Scene brassieres.

My scenes feel so flat!

I say that all the time… usually after I’ve been staring at one for too long. The pristine Idea that it began with is now sullied by my keyboard. It’s no good. It’s flat.

Is it not fun to write? Take a look at that scene again. What’s the worst possible thing that could happen? Try doing that, and then make the character work their way out of it.

Into the Spider-verse did this so well. In the early part of the movie, Miles’ hand sticks to Gwen’s hair and he cannot get it out. Everyone is laughing and staring. The girl he fancies has to shave part of her head. It is apocalyptic for him, and he has to deal with that, and it is wonderful.

Or, does it have to go down as planned? Then maybe it’s missing one of the big three: Action, Humor, or Heart.

Action doesn’t have to be a car chase. It can mean moving the plot in a meaningful way too, like Sherlock finding a new clue. Heavy exposition really benefits from a bit of visual noise. In the book Save the Cat, the example of the Pope in the Pool is used, where exposition is delivered while the pope is swimming. Because the idea is kind of outside our expectations, we find ourselves paying attention during otherwise boring scenes.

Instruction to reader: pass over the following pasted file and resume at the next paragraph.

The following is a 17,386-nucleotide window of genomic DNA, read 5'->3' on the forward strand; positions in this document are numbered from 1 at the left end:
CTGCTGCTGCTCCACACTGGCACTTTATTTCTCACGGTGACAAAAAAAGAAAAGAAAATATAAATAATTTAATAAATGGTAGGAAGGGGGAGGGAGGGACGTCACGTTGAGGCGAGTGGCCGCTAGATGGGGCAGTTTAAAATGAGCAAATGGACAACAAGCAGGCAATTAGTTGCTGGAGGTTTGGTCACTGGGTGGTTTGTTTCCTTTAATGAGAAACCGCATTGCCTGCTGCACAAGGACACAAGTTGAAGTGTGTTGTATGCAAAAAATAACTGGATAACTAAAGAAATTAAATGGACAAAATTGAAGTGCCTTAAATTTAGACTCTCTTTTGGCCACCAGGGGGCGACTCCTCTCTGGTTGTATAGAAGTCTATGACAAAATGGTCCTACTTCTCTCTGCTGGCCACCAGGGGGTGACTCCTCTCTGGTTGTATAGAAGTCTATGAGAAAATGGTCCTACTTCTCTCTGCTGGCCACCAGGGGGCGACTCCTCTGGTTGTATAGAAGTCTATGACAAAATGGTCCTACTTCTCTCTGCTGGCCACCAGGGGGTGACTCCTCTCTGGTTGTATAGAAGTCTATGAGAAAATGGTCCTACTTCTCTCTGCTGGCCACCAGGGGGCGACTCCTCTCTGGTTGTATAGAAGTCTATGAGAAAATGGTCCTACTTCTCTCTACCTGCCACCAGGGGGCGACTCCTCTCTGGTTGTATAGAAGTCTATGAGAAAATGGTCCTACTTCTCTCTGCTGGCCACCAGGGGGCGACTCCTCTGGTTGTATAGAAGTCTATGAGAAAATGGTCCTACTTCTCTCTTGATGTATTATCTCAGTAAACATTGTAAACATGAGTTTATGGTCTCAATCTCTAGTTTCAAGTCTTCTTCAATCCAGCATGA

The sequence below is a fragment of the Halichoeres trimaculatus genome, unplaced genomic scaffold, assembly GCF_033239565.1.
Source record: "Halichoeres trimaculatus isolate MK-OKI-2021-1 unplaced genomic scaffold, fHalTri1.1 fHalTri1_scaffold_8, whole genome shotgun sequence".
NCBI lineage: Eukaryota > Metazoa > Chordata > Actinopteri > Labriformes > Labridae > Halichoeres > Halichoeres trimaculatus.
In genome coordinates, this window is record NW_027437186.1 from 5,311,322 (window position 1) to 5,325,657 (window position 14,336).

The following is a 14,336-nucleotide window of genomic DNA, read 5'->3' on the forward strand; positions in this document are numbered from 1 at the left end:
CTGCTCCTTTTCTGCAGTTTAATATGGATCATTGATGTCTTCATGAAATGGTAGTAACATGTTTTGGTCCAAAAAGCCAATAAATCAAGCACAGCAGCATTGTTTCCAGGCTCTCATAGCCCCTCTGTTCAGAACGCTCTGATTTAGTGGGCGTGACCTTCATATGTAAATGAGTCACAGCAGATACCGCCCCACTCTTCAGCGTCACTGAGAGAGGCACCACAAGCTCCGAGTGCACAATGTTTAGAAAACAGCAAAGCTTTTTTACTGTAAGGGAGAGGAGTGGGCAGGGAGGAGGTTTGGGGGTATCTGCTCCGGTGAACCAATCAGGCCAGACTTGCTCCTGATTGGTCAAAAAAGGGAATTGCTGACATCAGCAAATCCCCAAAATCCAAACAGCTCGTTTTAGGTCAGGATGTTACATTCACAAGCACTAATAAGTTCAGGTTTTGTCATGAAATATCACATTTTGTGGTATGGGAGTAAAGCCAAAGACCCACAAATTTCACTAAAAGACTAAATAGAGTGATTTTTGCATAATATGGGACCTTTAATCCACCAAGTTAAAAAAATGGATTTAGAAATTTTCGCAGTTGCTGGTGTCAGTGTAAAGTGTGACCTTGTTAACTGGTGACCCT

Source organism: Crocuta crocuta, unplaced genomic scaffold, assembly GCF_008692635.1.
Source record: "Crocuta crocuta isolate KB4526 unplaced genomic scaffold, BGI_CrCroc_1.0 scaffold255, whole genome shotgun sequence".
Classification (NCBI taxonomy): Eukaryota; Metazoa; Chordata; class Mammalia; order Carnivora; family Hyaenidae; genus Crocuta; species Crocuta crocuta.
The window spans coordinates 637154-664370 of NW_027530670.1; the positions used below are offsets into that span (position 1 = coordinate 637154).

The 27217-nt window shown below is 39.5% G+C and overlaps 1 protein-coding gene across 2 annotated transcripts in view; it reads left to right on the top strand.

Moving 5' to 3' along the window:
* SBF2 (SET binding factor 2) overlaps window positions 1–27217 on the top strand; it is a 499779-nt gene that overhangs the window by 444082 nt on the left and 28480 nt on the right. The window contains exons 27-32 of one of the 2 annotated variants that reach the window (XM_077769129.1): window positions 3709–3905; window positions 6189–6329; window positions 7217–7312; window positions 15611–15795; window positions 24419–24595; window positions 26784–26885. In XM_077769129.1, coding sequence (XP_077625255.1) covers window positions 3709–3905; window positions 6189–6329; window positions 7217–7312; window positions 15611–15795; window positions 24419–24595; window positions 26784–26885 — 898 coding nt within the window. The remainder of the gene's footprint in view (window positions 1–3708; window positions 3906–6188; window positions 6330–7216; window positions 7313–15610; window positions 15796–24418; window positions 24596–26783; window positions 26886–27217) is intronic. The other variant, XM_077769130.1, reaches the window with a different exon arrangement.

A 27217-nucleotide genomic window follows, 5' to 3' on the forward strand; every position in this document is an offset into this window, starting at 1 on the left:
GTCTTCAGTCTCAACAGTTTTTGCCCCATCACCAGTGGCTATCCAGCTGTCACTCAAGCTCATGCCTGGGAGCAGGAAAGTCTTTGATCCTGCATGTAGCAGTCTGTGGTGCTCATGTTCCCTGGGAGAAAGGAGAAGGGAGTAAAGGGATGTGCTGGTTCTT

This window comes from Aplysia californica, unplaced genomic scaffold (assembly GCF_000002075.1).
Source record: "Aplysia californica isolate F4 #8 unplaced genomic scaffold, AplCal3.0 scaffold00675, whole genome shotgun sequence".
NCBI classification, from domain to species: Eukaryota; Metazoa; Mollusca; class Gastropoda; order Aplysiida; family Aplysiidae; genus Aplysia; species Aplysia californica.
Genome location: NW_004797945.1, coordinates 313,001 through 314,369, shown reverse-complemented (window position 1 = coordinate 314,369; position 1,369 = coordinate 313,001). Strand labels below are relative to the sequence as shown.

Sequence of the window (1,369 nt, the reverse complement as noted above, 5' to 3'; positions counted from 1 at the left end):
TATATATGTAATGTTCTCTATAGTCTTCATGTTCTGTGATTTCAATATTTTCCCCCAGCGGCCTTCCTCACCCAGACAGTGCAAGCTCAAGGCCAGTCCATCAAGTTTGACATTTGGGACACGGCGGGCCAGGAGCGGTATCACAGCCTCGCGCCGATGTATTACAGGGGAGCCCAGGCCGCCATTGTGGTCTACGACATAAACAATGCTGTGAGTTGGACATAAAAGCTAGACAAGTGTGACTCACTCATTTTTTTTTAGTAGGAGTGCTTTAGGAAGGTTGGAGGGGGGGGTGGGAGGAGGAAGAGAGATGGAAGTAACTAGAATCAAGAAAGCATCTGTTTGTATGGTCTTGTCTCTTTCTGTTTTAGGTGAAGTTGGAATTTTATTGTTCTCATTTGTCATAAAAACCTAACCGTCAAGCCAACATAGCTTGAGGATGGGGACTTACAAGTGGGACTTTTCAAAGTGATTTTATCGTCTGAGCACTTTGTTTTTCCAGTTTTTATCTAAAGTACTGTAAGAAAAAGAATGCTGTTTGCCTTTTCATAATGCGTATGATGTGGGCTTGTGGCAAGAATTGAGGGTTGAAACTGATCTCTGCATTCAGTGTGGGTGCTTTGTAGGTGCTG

Humor can be funny, but it can also be sarcasm, or dark humor. I have a character chasing demons with her grandfather’s cane. One of the tennis balls falls off and alerts her hunter to her presence. It’s not quite funny, but it’s not the bloody death we expected, either. A little bit of levity helps those low blows we’re bound to deal hit a little harder.

And Heart – why do your characters care about this scene? Has anyone avoided talking about that recent tragic death? Why? Sounds like pain, and to paraphrase Joss Whedon: when Buffy’s in pain, people tune in.

So… yeah.

What do you think?